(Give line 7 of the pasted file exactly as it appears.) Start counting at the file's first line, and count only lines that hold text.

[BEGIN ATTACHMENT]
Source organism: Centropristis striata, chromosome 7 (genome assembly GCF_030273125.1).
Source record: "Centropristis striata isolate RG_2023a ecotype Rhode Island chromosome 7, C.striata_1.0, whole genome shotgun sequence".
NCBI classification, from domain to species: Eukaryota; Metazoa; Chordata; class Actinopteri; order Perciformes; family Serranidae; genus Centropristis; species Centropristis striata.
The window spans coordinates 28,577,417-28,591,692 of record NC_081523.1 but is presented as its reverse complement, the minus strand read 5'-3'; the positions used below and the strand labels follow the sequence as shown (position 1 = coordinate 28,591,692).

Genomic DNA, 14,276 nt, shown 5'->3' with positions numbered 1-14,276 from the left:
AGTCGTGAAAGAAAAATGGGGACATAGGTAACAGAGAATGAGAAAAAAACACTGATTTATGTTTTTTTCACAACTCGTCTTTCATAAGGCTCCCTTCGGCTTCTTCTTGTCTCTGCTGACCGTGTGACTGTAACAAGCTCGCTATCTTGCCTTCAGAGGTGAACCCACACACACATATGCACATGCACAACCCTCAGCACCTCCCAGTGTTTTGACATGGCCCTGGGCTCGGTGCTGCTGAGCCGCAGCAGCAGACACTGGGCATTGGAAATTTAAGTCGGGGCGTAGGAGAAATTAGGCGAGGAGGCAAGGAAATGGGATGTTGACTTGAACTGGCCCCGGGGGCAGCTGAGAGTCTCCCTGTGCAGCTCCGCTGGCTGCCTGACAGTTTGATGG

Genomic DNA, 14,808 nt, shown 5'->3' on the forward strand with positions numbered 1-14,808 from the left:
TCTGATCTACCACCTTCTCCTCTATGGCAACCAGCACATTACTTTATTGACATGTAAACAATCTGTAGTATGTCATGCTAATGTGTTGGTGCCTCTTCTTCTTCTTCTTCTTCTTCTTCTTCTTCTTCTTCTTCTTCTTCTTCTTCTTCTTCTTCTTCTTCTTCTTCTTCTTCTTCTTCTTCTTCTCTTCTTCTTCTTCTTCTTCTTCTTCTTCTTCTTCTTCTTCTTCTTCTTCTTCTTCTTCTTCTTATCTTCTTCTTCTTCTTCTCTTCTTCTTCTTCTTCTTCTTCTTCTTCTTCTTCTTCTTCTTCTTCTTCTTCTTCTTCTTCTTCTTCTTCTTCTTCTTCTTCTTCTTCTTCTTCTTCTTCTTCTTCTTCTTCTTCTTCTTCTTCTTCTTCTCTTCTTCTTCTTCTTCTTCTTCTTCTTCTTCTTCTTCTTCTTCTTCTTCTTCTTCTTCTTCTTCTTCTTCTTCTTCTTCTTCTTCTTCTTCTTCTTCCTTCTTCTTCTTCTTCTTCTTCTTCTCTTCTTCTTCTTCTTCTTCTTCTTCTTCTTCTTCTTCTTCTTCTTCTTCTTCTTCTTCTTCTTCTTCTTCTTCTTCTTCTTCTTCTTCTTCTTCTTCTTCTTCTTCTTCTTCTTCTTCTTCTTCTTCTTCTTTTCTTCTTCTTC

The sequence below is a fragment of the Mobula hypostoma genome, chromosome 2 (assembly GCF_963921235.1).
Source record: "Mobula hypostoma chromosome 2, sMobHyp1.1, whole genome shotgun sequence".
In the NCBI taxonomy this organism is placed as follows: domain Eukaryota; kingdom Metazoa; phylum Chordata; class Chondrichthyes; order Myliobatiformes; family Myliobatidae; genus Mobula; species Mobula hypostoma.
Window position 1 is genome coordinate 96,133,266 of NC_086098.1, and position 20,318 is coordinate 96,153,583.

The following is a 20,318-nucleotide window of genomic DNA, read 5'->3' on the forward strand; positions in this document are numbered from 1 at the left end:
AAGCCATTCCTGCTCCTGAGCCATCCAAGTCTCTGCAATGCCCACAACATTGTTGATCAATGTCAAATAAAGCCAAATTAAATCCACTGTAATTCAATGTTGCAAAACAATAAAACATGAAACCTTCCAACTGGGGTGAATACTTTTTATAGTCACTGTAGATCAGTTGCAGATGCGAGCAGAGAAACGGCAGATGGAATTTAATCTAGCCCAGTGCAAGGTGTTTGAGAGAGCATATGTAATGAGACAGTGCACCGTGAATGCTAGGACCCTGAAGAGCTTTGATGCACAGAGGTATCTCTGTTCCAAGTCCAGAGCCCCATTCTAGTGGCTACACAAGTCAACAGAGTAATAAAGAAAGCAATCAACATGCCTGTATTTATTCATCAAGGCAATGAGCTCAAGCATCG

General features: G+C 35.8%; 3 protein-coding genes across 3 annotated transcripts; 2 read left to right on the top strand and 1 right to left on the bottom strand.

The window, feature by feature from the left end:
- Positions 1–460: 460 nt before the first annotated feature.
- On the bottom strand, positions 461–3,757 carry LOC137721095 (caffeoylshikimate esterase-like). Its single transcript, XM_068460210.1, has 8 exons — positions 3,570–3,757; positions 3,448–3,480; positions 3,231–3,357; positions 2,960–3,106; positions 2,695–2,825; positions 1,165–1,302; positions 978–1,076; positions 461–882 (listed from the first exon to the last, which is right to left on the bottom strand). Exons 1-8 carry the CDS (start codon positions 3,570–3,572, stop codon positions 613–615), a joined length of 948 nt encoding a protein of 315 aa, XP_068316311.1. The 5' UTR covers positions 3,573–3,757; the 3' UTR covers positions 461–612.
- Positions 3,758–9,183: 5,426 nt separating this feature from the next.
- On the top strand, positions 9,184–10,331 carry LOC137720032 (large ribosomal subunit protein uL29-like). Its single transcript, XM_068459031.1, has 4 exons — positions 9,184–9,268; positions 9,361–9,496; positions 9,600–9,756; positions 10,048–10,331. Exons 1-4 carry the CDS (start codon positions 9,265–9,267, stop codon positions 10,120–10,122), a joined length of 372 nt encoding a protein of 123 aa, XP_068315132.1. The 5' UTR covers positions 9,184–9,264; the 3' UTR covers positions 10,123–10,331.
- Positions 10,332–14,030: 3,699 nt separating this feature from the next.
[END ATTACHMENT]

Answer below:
Genomic DNA, 14,808 nt, shown 5'->3' on the forward strand with positions numbered 1-14,808 from the left: